11. Raleighwood says:

    I find taking advantage of people who lack the intellect and/or experience to know when they are being taken advantage of or set-up to fail criminally culpable.

    Not all of the folks in foreclosure fall into that category but enough for me to find them far less criminal than the agents that sucked them in and betrayed their trust.

  12. Petey Wheatstraw says:

    I sat in numerous settlements during the crimefest and was in a position to witness the process from pre-construction marketing through to settlement.

    I’m not saying that anyone was dragged anywhere. I’m saying that the consumer (buyer), in many cases, was taken into a high pressure financial/legal proceeding (in fact, I would say that the pressure was ramped up beyond that normally found at a RE settlement), designed to close the deal at any cost. The buyer was both pivotal to the scam and the least knowledgeable in the room. In most cases, the buyer was the only non-professional present. The other persons consisted of the RE agent(s) who work for the seller (and in some cases, but not many, for a RE broker working for the buyer), the loan agents and officers, the builder’s settlement team. The entire process was designed to push settlement through, no matter the legality, and it all hinged on the buyer.

    There was virtually no one who did not qualify for a mortgage during this time.

    In cases where there were questions regarding the legality of the transaction, or when the buyer would question their ability to repay their loan, should interest rates change (and even more rarely mentioned, if housing prices dropped), pressure was applied. Assurances were given BY THE PROFESSIONALS that everything was on the up and up. If push came to shove, and settlement was going to fall through, the buyer was faced with the loss of their earnest money deposit and be subject to legal proceedings where legal fees and builder losses would be awarded to the builder. I’m talking outright threats.

    I count flippers as professionals, and do believe their motive was different than that of a traditional home buyer. The former entered into numerous deals — aware of the process and fully prepared to commit fraud upon fraud, the latter went to live in their overpriced houses and tried to pay their highly creative mortgages.

    There’s also the folks who took equity out during the boom. Again, I’m sure that the vast majority of these loans were blessed by TPTB (otherwise, from the viewpoint of the borrower, if this was not a valid process approved and backed by the industry making the loan and based on accurately valued assets, why would they be lending the money so freely?).

    Again — if you want to find the guilty, follow the money.

  13. Transor Z says:

    I imagine that any AG that refuses to hold corporate interests accountable should best prepare to return to the private sector.

    Oh, I suspect they’re way ahead of you there, Barry.

  14. Petey Wheatstraw says:



  15. JimmyDean says:

    Finally….let’s just hope they can make something stick

  16. realgm says:

    Late is better than never. It’s a good 1st step to bring justice to those criminals. I hope to see a lot of banksters in jail.

  17. trail says:

    This is progress, but they’re not really prosecuting bank fraud yet, they’re just investigating it. Once they file some charges, they will be prosecuting bank fraud. Many a slip ‘twixt the cup and the lip.

  18. shaka says:

    The AGs are forgetting the most lethal weapon in their arsenal: The RICO Act.

  19. willid3 says:

    it would be good to get the fraud gone. especially if we want let the private sector finance homes as opposed to having F&F do it. as it is, investors have no reason to trust the lenders, or the rating agencies either as both have been shown to be either incompetent, or frauds. and considering how little power the borrower has in the closing (other than agreeing to the deal) and how little most know about it (after all if it were simple to to, then why would there e a need for lawyers and other professionals to be involved in it? and why would there be so many fees?). and from every thing that we do know, it appears that lenders and their partners are the biggest source of . irregularities. nobody forced them to do NINJA loans. they invented those. nobody forced them to create MERS, or the originate to sell business model. those were all private sector creations (or market based ones. every ones doing it. so we must too!)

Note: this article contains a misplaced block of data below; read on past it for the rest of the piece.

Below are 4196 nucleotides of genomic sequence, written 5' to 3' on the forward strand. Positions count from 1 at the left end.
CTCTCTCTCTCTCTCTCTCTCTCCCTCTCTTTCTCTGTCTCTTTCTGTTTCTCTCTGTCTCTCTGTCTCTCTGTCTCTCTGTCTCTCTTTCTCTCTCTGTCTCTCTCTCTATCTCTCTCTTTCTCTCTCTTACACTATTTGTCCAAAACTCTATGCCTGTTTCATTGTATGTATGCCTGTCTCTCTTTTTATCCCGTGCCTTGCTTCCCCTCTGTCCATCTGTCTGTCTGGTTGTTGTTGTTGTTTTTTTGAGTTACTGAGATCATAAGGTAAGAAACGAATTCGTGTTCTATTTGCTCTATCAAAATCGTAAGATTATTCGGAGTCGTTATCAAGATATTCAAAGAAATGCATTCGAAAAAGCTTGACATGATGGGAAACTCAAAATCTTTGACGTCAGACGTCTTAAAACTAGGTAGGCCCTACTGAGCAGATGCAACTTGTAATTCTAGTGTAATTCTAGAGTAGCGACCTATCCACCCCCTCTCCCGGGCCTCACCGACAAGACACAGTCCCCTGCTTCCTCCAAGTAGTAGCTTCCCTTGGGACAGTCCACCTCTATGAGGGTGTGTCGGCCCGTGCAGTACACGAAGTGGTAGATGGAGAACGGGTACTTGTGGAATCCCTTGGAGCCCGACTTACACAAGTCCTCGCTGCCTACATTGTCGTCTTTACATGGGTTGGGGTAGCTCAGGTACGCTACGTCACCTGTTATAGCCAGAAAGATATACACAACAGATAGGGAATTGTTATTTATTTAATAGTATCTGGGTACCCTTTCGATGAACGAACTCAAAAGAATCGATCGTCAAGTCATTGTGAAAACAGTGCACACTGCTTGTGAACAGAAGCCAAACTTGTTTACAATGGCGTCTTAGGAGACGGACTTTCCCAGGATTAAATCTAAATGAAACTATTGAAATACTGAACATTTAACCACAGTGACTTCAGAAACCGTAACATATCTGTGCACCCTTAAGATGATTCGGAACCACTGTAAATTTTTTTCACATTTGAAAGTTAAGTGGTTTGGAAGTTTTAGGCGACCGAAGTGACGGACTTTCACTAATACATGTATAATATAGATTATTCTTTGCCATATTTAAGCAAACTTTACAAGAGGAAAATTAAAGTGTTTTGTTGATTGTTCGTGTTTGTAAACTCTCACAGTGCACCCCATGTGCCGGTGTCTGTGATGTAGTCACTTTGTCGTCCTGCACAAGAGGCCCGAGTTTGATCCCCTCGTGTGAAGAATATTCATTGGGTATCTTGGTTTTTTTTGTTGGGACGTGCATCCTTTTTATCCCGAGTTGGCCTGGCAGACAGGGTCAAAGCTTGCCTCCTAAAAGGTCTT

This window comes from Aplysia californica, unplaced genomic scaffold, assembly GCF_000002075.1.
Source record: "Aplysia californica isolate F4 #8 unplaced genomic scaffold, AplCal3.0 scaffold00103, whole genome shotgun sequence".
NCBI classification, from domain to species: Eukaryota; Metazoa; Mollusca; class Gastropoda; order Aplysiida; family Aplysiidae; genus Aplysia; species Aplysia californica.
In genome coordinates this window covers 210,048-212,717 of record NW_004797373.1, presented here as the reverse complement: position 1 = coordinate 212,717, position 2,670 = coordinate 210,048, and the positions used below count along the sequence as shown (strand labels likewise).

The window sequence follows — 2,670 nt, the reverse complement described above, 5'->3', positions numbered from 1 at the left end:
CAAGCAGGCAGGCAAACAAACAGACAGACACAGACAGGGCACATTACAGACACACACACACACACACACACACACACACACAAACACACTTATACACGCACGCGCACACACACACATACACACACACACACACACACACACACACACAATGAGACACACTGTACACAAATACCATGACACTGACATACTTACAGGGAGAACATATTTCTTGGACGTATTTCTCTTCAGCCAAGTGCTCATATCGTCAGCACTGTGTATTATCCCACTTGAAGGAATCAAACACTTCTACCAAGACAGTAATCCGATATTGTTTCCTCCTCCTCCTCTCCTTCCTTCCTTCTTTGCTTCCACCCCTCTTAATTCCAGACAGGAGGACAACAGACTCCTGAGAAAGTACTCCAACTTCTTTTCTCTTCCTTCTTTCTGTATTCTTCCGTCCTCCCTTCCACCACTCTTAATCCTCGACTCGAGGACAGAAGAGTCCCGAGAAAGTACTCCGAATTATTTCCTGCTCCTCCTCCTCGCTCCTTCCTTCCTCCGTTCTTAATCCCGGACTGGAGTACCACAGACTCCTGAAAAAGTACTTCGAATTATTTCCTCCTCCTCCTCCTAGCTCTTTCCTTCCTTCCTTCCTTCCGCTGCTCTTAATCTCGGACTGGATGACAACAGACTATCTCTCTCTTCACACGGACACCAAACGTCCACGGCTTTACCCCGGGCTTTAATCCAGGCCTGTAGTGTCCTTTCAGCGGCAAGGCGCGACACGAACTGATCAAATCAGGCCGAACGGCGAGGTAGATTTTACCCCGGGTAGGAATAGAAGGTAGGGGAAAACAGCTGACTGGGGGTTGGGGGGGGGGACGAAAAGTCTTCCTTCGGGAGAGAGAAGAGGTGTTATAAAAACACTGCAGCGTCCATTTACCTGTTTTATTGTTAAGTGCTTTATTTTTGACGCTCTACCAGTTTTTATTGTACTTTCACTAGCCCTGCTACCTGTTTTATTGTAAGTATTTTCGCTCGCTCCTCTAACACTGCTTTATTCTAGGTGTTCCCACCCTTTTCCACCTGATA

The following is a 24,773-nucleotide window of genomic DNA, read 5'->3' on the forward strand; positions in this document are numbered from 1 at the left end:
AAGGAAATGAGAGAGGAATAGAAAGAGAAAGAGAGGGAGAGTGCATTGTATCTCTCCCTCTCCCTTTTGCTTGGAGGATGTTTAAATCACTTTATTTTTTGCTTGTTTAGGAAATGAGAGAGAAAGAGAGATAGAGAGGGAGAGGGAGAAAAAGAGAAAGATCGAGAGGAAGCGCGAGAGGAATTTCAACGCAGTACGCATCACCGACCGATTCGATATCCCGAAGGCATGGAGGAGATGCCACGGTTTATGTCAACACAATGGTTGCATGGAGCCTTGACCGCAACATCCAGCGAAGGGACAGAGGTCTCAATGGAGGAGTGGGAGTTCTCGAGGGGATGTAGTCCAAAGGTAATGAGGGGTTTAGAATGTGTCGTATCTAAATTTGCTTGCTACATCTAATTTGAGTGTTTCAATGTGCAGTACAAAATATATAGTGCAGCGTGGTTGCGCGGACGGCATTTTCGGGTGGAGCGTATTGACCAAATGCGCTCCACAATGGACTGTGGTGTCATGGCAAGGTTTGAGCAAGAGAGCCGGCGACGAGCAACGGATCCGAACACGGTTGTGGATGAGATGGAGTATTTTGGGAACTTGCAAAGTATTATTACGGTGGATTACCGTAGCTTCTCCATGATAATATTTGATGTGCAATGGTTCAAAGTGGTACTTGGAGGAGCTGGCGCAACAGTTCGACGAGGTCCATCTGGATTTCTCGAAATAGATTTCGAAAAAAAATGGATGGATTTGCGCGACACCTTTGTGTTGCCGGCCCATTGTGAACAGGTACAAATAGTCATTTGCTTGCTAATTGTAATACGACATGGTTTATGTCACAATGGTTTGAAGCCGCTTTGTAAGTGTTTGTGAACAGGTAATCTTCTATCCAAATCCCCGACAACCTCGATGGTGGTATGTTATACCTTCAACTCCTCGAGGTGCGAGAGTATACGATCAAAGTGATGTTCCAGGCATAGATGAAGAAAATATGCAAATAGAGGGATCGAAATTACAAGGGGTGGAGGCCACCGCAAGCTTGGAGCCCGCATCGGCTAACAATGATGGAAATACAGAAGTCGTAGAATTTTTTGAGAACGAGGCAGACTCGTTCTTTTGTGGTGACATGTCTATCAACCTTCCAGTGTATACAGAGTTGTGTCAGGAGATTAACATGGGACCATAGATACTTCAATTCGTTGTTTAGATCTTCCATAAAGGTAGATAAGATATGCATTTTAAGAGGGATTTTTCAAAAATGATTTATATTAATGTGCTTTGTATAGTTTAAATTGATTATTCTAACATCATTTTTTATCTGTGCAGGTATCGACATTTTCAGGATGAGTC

20. Irwin Fletcher says:


    Lying about your income = fraud.
    Asking your employer to inflate your verification of income = fraud
    Claiming you will be living in the house when you never intend to occupy it = fraud
    Claiming you have a down payment when you just pulled cash from a credit card = fraud
    Asking your employer to lie and say you have been on your job for two years = fraud
    Collusion with the seller of the house regarding price = fraud

    These are just a few that were and still are VERY common. I agree. Follow the money.
    Following the money means watching the lenders give the money to the borrowers who don’t pay it back.
    In all of the instances above, the money flows to the fraudulent borrower who keeps the money and the lender loses the money.

    I am just saying that this is real and it is common. Much more common than people realize. Taking nothing away from going after all the other fraud too. Let’s just be consistent if we are really serious about going after fraud. That’s all.

  21. Thor says:

    Irwin – Unless you can provide sources for your claims I would not make the claim at this venue. You are making a rather huge sweeping generalization about fraudulent home buyers and I have not seen any data that would prove your point that fraudulent home buyers are anything more than a small percentage of this mess.

  22. Ed618 says:

    With all due respect, I believe the proclamation that the bar has been raised for AGs to win election/reelection, is premature, at best.

    Only a small percentage of voters have more than a cursory understanding of the issue, and the belief that the borrowers have significant culpability is widespread. And to the extent that public opinion moves in the direction you suggest, a long, technical legal battle will allow ample time for that opinion to evaporate.

  23. louis says:

    “Lying about your income = fraud.
    Asking your employer to inflate your verification of income = fraud
    Claiming you will be living in the house when you never intend to occupy it = fraud
    Claiming you have a down payment when you just pulled cash from a credit card = fraud
    Asking your employer to lie and say you have been on your job for two years = fraud
    Collusion with the seller of the house regarding price = fraud”

    Why would a lender give money to these people? Shocking.